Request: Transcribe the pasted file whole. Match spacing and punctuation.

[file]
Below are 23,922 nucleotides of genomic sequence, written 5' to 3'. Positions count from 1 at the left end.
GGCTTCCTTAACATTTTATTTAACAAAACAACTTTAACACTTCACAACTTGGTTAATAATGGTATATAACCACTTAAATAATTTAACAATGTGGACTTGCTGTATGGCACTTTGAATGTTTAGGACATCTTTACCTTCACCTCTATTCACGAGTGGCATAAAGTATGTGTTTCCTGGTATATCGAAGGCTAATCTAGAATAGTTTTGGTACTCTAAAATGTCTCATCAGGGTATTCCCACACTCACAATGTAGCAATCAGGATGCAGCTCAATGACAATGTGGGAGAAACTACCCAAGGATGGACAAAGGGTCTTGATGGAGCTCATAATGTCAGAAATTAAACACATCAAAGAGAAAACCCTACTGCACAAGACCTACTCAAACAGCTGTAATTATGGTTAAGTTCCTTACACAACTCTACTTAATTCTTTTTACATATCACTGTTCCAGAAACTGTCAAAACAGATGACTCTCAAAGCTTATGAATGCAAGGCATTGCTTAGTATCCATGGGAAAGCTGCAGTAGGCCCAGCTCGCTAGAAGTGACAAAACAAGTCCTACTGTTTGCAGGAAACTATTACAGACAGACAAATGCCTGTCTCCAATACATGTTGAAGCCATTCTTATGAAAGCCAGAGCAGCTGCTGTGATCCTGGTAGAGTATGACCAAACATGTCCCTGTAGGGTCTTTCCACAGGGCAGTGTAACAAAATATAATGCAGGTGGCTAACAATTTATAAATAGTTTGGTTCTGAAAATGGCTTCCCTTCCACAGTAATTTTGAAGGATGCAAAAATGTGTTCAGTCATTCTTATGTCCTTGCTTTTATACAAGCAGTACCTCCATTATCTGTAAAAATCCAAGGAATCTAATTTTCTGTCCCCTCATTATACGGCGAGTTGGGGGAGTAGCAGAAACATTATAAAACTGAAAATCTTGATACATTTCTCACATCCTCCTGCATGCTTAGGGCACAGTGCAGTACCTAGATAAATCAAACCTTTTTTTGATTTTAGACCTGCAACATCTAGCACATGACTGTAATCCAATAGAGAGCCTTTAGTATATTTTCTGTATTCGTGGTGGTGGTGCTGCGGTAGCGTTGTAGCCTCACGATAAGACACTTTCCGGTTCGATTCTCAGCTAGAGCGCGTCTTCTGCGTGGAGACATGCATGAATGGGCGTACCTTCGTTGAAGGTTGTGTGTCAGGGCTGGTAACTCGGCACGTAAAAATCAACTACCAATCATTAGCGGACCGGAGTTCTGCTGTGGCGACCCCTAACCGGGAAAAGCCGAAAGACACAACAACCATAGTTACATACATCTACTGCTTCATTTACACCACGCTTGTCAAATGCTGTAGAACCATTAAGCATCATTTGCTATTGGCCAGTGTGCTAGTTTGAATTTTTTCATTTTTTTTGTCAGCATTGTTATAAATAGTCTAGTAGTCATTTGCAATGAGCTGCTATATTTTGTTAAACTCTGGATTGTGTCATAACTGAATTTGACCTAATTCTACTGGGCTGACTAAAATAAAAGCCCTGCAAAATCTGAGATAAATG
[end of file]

Below are 23,922 nucleotides of genomic sequence, written 5' to 3'. Positions count from 1 at the left end.
GGCTTCCTTAACATTTTATTTAACAAAACAACTTTAACACTTCACAACTTGGTTAATAATGGTATATAACCACTTAAATAATTTAACAATGTGGACTTGCTGTATGGCACTTTGAATGTTTAGGACATCTTTACCTTCACCTCTATTCACGAGTGGCATAAAGTATGTGTTTCCTGGTATATCGAAGGCTAATCTAGAATAGTTTTGGTACTCTAAAATGTCTCATCAGGGTATTCCCACACTCACAATGTAGCAATCAGGATGCAGCTCAATGACAATGTGGGAGAAACTACCCAAGGATGGACAAAGGGTCTTGATGGAGCTCATAATGTCAGAAATTAAACACATCAAAGAGAAAACCCTACTGCACAAGACCTACTCAAACAGCTGTAATTATGGTTAAGTTCCTTACACAACTCTACTTAATTCTTTTTACATATCACTGTTCCAGAAACTGTCAAAACAGATGACTCTCAAAGCTTATGAATGCAAGGCATTGCTTAGTATCCATGGGAAAGCTGCAGTAGGCCCAGCTCGCTAGAAGTGACAAAACAAGTCCTACTGTTTGCAGGAAACTATTACAGACAGACAAATGCCTGTCTCCAATACATGTTGAAGCCATTCTTATGAAAGCCAGAGCAGCTGCTGTGATCCTGGTAGAGTATGACCAAACATGTCCCTGTAGGGTCTTTCCACAGGGCAGTGTAACAAAATATAATGCAGGTGGCTAACAATTTATAAATAGTTTGGTTCTGAAAATGGCTTCCCTTCCACAGTAATTTTGAAGGATGCAAAAATGTGTTCAGTCATTCTTATGTCCTTGCTTTTATACAAGCAGTACCTCCATTATCTGTAAAAATCCAAGGAATCTAATTTTCTGTCCCCTCATTATACGGCGAGTTGGGGGAGTAGCAGAAACATTATAAAACTGAAAATCTTGATACATTTCTCACATCCTCCTGCATGCTTAGGGCACAGTGCAGTACCTAGATAAATCAAACCTTTTTTTGATTTTAGACCTGCAACATCTAGCACATGACTGTAATCCAATAGAGAGCCTTTAGTATATTTTCTGTATTCGTGGTGGTGGTGCTGCGGTAGCGTTGTAGCCTCACGATAAGACACTTTCCGGTTCGATTCTCAGCTAGAGCGCGTCTTCTGCGTGGAGACATGCATGAATGGGCGTACCTTCGTTGAAGGTTGTGTGTCAGGGCTGGTAACTCGGCACGTAAAAATCAACTACCAATCATTAGCGGACCGGAGTTCTGCTGTGGCGACCCCTAACCGGGAAAAGCCGAAAGACACAACAACCATAGTTACATACATCTACTGCTTCATTTACACCACGCTTGTCAAATGCTGTAGAACCATTAAGCATCATTTGCTATTGGCCAGTGTGCTAGTTTGAATTTTTTCATTTTTTTTGTCAGCATTGTTATAAATAGTCTAGTAGTCATTTGCAATGAGCTGCTATATTTTGTTAAACTCTGGATTGTGTCATAACTGAATTTGACCTAATTCTACTGGGCTGACTAAAATAAAAGCCCTGCAAAATCTGAGATAAATG